The History of Kiss’ Debut Album
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A journey of a thousand miles begins with a single step, and for Kiss, the journey to worldwide superstardom began with a single LP: Kiss, which was released on Feb. 18, 1974.
Recorded during a brief burst of studio time in the fall of 1973, Kiss served as the culmination of a master plan hatched by co-founders Gene Simmons and Paul Stanley, who walked away from their previous band, Wicked Lester, believing that a more aggressive sound — and distinctive image — would take them to the next level.
“The band that first knocked me out was the Beatles,” Simmons told Melody Maker in 1975. “Up until then, one wasn’t aware of the visual presence a group could have. Each had the same haircut, dressed the same, and if you saw one of them walking down the street, you knew that he belonged to that group. And that concept knocked me out, especially the fact that there was no frontman and each member was a quarter of the whole.”
To make their sound whole, Simmons and Stanley hooked up with drummer Peter Criss and guitarist Ace Frehley, each member adopting a Noh-style makeup mask as part of what would quickly become one of the most distinctive visual experiences in rock ‘n’ roll — and a progressively more theatrical stage show that included fire-breathing, fake blood, and lots and lots of volume.
The makeup added a nifty visual hook for the young band, but it also distracted from the music. “We’ve often been accused of being pretentious, but in actuality our concept of what we’re doing is an effort to shy away from pretentiousness,” Stanley argued in the Melody Maker interview. “The thing we do is very surface, for there are no built in subtleties in our music or what we do on stage. We feel our whole image is based on the use of imagination.”
Continued Stanley, “There’s nothing negative about our show. Just go to a concert and see the kids dance in the aisles, singing along with us. We are, in essence, with the audience for we feel we represent the looseness that everybody can identify with. When people look at us they say, ‘That’s what’s inside me,’ they understand that’s not what they look like, but rather what they feel like.”
When asked by Trouser Press why the band why they wore makeup and “acted like that” onstage, Simmons was more direct. “Why?” Simmons sneered. “Did you see those kids out there? They loved us. They ate it up. We’re giving them exactly what they want.”
If some were slow to understand the source of Kiss’ appeal, Casablanca Records founder Neil Bogart served as the early advocate the band needed. Looking to get his new label off the ground after a long and distinguished career that saw him signing a list of classic acts that included Curtis Mayfield and the Isley Brothers, Bogart immediately heard something special in Kiss.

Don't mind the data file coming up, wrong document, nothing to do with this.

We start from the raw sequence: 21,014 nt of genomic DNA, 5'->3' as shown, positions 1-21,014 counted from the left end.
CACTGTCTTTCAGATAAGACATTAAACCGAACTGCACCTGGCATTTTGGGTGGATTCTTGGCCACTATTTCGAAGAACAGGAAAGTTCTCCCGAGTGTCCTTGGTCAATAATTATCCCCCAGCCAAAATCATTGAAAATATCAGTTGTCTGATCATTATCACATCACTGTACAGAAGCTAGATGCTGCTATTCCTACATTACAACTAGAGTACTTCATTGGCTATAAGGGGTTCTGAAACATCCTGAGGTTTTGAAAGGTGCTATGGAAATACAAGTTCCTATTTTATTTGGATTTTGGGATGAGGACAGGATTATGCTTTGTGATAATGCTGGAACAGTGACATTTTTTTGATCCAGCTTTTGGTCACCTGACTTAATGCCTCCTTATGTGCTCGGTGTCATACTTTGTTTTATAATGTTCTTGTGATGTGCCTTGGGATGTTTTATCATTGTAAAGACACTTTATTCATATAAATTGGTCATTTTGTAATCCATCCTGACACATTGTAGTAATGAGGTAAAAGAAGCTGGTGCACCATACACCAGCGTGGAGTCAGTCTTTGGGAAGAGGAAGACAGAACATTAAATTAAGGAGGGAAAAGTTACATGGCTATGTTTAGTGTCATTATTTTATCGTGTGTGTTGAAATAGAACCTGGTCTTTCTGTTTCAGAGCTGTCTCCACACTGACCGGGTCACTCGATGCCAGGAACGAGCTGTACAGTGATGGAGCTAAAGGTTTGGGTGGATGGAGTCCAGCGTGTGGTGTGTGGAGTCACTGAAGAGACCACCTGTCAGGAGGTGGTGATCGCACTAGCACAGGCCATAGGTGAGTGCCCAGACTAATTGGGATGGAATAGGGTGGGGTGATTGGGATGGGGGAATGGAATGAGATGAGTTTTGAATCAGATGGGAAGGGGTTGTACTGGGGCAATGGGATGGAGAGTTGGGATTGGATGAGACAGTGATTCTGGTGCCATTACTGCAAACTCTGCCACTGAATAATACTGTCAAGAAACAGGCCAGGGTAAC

“I’ve never been into hard rock until recently. But I can honestly say that Kiss is the first band that I’ve devoted myself 100 percent to,” he told Melody Maker. “In fact, they’re everything I’ve been looking for in a rock band. Their visual show that features a drum set that levitates six feet in the air, a lead singer who blows fire out of his mouth, and their wonderful use of makeup is just a shatteringly satisfying experience. Even more important, is the fact that they’re probably one of the best rock ‘n’ roll bands I’ve ever heard in my life.”
Eventually, millions would come to share Bogart’s belief, but initially, it was somewhat slow going for Kiss — and for Kiss, which rose no higher than No. 87 on the Billboard album charts despite including a stack of future classics like “Strutter,” “Nothin’ to Lose,” “Cold Gin” and “Black Diamond.” Additionally, Bogart faced stiff resistance at Casablanca’s corporate parent, Warner Bros., which was compounded by the label’s inability to get the band added at rock radio, as well as the slim (or nonexistent) profit margin on their live shows, which ultimately proved crucial to their long-term success.
In an effort to jump-start sales, Casablanca sent Kiss back into the studio to record a new song, a cover of Bobby Rydell’s “Kissin’ Time,” that was appended to the original track listing and released as a single. The gambit didn’t work — “Kissin’ Time” peaked at No. 83 — but it didn’t slow down the band; they returned with their second LP (Hotter Than Hell) in Oct. 1974 and followed it up with Dressed to Kill in March of 1975. None were hugely successful, but they all set the stage for Kiss’ big breakthrough: the concert recording Alive!, released in Sept. 1975.
By the end of the decade, Kiss was big business — but in a 1977 interview with Circus, Simmons stressed that they still held the creative reins of an enterprise that, underneath all that makeup, depended more on musical chemistry than anything else. “We design our own show, we write our own songs. It’s a blow to our creative egos to read otherwise,” he explained. “People ask, ‘Who came up with the idea? Who designed your makeup and costumes? Who told you what to look like?’ Because we’ve been so successful, people assume there’s something incredible behind the scenes. But Kiss still is, and always has been, Kiss. That’s where it begins and ends. Without the four of us, there’s nothing.”
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